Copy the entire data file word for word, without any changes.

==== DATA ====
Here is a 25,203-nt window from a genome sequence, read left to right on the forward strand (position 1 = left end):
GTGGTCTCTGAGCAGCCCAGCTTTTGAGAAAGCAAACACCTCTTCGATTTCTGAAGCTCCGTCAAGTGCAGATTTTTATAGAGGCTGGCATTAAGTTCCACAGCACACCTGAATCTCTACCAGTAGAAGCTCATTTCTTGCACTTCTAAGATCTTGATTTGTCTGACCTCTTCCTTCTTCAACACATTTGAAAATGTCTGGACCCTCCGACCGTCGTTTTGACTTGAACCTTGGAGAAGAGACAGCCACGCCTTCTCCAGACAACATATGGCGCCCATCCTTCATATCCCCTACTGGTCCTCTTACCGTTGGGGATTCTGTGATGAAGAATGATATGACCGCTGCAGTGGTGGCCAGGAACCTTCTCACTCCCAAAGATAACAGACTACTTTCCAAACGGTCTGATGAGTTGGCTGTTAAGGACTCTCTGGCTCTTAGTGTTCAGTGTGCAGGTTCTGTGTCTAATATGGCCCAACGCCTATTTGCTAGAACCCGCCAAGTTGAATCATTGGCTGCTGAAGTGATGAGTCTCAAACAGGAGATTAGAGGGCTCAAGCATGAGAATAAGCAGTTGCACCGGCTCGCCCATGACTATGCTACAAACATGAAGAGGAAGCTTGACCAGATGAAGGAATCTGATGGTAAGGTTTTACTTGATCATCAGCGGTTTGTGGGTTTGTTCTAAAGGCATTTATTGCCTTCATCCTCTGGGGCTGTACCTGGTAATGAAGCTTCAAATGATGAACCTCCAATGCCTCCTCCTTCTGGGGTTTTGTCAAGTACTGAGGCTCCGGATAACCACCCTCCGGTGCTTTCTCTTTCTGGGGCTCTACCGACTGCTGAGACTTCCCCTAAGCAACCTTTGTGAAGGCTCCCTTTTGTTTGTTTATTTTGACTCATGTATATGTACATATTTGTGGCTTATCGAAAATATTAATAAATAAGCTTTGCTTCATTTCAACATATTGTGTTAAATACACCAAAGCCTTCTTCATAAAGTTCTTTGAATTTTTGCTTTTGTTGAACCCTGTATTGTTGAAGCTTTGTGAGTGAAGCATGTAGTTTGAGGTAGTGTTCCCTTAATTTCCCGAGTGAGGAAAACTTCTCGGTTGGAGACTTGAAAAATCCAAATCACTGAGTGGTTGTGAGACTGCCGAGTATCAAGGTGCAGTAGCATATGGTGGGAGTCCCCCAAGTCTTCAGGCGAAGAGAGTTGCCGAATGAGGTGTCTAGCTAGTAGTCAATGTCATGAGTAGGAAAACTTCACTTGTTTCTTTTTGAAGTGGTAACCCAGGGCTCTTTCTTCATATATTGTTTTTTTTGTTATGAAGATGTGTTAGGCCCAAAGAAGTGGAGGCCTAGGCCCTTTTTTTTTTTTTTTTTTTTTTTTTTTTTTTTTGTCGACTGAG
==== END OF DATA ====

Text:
Here is a 25,203-nt window from a genome sequence, read left to right on the forward strand (position 1 = left end):
GTGGTCTCTGAGCAGCCCAGCTTTTGAGAAAGCAAACACCTCTTCGATTTCTGAAGCTCCGTCAAGTGCAGATTTTTATAGAGGCTGGCATTAAGTTCCACAGCACACCTGAATCTCTACCAGTAGAAGCTCATTTCTTGCACTTCTAAGATCTTGATTTGTCTGACCTCTTCCTTCTTCAACACATTTGAAAATGTCTGGACCCTCCGACCGTCGTTTTGACTTGAACCTTGGAGAAGAGACAGCCACGCCTTCTCCAGACAACATATGGCGCCCATCCTTCATATCCCCTACTGGTCCTCTTACCGTTGGGGATTCTGTGATGAAGAATGATATGACCGCTGCAGTGGTGGCCAGGAACCTTCTCACTCCCAAAGATAACAGACTACTTTCCAAACGGTCTGATGAGTTGGCTGTTAAGGACTCTCTGGCTCTTAGTGTTCAGTGTGCAGGTTCTGTGTCTAATATGGCCCAACGCCTATTTGCTAGAACCCGCCAAGTTGAATCATTGGCTGCTGAAGTGATGAGTCTCAAACAGGAGATTAGAGGGCTCAAGCATGAGAATAAGCAGTTGCACCGGCTCGCCCATGACTATGCTACAAACATGAAGAGGAAGCTTGACCAGATGAAGGAATCTGATGGTAAGGTTTTACTTGATCATCAGCGGTTTGTGGGTTTGTTCTAAAGGCATTTATTGCCTTCATCCTCTGGGGCTGTACCTGGTAATGAAGCTTCAAATGATGAACCTCCAATGCCTCCTCCTTCTGGGGTTTTGTCAAGTACTGAGGCTCCGGATAACCACCCTCCGGTGCTTTCTCTTTCTGGGGCTCTACCGACTGCTGAGACTTCCCCTAAGCAACCTTTGTGAAGGCTCCCTTTTGTTTGTTTATTTTGACTCATGTATATGTACATATTTGTGGCTTATCGAAAATATTAATAAATAAGCTTTGCTTCATTTCAACATATTGTGTTAAATACACCAAAGCCTTCTTCATAAAGTTCTTTGAATTTTTGCTTTTGTTGAACCCTGTATTGTTGAAGCTTTGTGAGTGAAGCATGTAGTTTGAGGTAGTGTTCCCTTAATTTCCCGAGTGAGGAAAACTTCTCGGTTGGAGACTTGAAAAATCCAAATCACTGAGTGGTTGTGAGACTGCCGAGTATCAAGGTGCAGTAGCATATGGTGGGAGTCCCCCAAGTCTTCAGGCGAAGAGAGTTGCCGAATGAGGTGTCTAGCTAGTAGTCAATGTCATGAGTAGGAAAACTTCACTTGTTTCTTTTTGAAGTGGTAACCCAGGGCTCTTTCTTCATATATTGTTTTTTTTGTTATGAAGATGTGTTAGGCCCAAAGAAGTGGAGGCCTAGGCCCTTTTTTTTTTTTTTTTTTTTTTTTTTTTTTTTTGTCGACTGAG